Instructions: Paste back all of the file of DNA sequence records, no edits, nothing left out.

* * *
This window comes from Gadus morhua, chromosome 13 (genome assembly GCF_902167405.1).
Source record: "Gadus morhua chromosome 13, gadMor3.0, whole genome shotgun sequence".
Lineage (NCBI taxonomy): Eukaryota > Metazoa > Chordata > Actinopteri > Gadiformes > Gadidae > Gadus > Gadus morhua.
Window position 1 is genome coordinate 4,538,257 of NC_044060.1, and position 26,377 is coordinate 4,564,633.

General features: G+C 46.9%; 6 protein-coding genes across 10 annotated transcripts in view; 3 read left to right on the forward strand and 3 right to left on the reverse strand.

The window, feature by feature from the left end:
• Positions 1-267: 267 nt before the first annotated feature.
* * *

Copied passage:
This window comes from Gadus morhua, chromosome 13 (genome assembly GCF_902167405.1).
Source record: "Gadus morhua chromosome 13, gadMor3.0, whole genome shotgun sequence".
Lineage (NCBI taxonomy): Eukaryota > Metazoa > Chordata > Actinopteri > Gadiformes > Gadidae > Gadus > Gadus morhua.
Window position 1 is genome coordinate 4,538,257 of NC_044060.1, and position 26,377 is coordinate 4,564,633.

General features: G+C 46.9%; 6 protein-coding genes across 10 annotated transcripts in view; 3 read left to right on the forward strand and 3 right to left on the reverse strand.

The window, feature by feature from the left end:
• Positions 1-267: 267 nt before the first annotated feature.